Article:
But when the last thing is done and I'm at last ready for bed, then comes my moment – my real Christmas. I curl up in the big chair alone in the living room with no lights but those on the tree and listen to "Silent Night," or "Cantique Noel," on the radio. That is my time for dreams and memories.

I think of all my favorite Christmases in the past. The first Christmas I had money to buy gifts – 87 cents it was – and I provided out of that fund for all five members of the family. The Christmas eve that Dad brought home an electric train for Bill and in spite of our remonstrance's, insisted on setting it up and running it while I played loudly on the piano to cover up the clatter in case Bill should hear and get curious. I remember the wild times we had, herding Dad down town to buy Mother's gift. And I recall how stern we always had to be with Mother to keep her from opening her packages ahead of time. And the fun we had hiding presents, and giving hints – initials and colors, etc. just enough to drive each other wild. I remember the time I bought a hassock for the house and placed it half wrapped beside the tree and Bill would sit on it and say, "I wonder what this is? I can't imagine!" And the time nearly everybody in the family gave each of the other members a photograph of himself. That was the Christmas I offered Bill as his Christmas gift, money to get his picture taken as his presents to the rest of the family. We tied them all up on one large package – with his name on it and hilariously rehearsed how amazed he must look when he opened the pictures. When he was out of the way I reopened the package, carefully laid a new white shirt as a covering over the contents and tied it up again. When he opened it Christmas morning all ready to pretend great surprise, and saw nothing but the shirt, the look on his face was far more genuine than the rehearsal. One Christmas Dad had just had his favorite "Post Toastie" bowl broken and was inconsolable. He knew just how much that bowl held and now when he ate his breakfast with other dishes, how was he to know how many bowlfuls to eat? So we matched the size of the broken bowl as nearly as possible and Christmas morning we solemnly presented him with six of them, one at a time spaced at intervals throughout the gift ceremony. I believe that was the same time we had wrapped several packages of Dad's favorite store of tobacco and gave them back to him. "He ought to like them," Lloyd said as he tied them in gay ribbons, "he bought them himself!"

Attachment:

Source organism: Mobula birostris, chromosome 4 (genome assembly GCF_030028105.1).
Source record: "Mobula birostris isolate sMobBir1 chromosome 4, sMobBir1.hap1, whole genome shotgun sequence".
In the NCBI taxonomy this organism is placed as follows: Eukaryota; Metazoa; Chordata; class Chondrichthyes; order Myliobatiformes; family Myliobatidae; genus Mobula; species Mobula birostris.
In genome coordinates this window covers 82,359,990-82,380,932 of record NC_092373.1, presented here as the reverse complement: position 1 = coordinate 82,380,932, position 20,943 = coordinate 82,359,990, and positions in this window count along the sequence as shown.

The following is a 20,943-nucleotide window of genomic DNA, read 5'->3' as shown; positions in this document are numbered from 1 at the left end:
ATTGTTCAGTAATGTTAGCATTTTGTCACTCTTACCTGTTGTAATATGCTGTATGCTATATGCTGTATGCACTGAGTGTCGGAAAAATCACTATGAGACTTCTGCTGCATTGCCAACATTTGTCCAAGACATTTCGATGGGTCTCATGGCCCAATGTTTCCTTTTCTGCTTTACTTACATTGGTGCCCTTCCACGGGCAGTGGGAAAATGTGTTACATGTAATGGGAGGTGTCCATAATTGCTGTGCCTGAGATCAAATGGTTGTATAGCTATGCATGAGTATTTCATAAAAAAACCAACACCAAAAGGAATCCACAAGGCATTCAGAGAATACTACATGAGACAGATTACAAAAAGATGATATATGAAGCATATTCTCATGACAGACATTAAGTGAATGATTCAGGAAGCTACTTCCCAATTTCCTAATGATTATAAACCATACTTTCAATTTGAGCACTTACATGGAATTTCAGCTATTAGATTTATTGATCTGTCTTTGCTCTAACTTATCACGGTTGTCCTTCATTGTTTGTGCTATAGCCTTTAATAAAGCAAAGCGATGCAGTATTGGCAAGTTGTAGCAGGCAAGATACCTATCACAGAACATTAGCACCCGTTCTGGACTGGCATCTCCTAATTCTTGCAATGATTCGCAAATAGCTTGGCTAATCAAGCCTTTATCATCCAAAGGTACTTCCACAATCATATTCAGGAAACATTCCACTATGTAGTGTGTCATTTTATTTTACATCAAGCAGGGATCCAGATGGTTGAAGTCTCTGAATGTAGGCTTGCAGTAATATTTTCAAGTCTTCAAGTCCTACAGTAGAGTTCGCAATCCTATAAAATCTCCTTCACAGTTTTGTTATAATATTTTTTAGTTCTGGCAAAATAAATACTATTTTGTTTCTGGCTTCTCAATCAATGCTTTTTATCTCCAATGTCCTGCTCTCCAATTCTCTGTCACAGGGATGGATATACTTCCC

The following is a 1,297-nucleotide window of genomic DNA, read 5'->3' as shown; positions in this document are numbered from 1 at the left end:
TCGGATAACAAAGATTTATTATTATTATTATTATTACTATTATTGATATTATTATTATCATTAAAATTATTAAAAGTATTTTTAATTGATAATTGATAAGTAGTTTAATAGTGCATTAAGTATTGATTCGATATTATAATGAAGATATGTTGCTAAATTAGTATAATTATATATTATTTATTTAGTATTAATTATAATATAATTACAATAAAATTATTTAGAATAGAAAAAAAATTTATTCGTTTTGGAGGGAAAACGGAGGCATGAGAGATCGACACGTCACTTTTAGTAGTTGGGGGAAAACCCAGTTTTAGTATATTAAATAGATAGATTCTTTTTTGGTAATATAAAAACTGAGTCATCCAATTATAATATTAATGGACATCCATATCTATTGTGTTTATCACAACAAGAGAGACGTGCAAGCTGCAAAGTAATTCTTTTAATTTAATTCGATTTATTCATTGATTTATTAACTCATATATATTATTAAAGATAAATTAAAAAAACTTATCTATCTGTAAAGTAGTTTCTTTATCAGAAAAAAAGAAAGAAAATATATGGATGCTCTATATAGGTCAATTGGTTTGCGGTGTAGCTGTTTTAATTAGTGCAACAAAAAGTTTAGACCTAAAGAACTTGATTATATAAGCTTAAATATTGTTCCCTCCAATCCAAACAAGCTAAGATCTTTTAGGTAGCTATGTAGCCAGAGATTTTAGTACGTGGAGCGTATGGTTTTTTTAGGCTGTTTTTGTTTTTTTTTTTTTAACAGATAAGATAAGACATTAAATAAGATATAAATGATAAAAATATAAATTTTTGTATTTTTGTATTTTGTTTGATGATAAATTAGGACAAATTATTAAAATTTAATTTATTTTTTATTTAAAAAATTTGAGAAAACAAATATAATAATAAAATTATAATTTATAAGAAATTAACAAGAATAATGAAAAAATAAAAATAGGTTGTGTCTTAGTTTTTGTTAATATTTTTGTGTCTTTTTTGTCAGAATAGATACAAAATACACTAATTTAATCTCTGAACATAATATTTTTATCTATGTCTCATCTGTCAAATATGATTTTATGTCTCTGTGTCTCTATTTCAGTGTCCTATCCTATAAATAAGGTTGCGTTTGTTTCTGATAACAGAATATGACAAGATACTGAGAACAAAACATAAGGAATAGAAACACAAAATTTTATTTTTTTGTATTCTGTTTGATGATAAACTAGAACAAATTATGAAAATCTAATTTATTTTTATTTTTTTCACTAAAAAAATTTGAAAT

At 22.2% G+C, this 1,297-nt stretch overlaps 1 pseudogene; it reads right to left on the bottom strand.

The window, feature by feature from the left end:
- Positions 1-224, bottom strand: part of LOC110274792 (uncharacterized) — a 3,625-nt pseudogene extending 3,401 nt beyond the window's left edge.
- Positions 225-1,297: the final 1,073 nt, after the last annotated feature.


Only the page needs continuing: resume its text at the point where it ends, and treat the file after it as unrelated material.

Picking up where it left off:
And I remember my first Christmas away from my family and all that fun. I was so utterly desolate that my husband insisted that I unwrap all my packages from home on Christmas eve to cheer me up. Since then, of course, we've had the children and each season grows more enchanted.

My quiet period in front of the radio and the lighted tree doesn't last so long. For one thing, no one trusts me alone with unopened packages. I like to pinch and shake them. And besides, morning comes early on Christmas. My husband always sighs and insists that the children will be up before dawn. And they are too – but he is always up first. I wouldn't exactly accuse him of poking them awake. All I know is, that they come bouncing out all agog, after he has prowled through their bedrooms a time or two. As for me – I could sleep – even on Christmas morning.

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Mothers Diary